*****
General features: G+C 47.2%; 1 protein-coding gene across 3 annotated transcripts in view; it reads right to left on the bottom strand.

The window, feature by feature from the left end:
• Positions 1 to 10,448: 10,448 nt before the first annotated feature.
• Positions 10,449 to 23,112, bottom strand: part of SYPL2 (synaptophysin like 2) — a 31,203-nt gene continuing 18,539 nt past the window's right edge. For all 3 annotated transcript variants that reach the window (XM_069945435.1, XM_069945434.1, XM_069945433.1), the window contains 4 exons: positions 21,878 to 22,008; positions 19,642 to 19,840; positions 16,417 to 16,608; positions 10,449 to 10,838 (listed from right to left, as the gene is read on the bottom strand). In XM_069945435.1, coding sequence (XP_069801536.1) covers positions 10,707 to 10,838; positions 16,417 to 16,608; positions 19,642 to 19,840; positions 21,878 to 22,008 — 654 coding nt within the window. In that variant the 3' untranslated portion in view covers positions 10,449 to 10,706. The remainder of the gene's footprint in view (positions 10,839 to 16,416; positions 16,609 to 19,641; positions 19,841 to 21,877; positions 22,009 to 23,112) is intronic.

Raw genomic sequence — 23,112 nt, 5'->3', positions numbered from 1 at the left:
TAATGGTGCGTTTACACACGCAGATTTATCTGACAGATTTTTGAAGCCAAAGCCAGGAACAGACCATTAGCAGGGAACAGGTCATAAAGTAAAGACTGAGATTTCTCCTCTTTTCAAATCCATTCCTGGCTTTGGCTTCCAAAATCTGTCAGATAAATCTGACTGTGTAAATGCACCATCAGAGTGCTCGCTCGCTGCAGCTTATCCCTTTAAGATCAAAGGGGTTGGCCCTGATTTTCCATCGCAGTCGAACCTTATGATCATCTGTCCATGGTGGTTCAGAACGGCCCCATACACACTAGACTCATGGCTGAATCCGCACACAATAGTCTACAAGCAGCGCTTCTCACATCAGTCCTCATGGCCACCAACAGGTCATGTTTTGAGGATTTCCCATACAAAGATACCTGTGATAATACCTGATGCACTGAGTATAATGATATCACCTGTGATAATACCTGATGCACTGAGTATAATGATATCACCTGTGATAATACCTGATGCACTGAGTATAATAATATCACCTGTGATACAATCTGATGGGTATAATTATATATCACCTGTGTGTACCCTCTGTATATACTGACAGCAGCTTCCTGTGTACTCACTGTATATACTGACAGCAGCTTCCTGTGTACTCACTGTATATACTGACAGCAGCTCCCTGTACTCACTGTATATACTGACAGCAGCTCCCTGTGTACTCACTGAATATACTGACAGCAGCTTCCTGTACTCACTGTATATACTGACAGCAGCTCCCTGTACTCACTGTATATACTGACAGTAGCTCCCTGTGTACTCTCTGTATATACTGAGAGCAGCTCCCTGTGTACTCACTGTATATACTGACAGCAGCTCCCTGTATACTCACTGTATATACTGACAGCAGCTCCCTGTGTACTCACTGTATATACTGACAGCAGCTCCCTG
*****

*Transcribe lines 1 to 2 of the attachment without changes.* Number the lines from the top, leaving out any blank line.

General features: G+C 47.2%; 1 protein-coding gene across 3 annotated transcripts in view; it reads right to left on the bottom strand.

The window, feature by feature from the left end: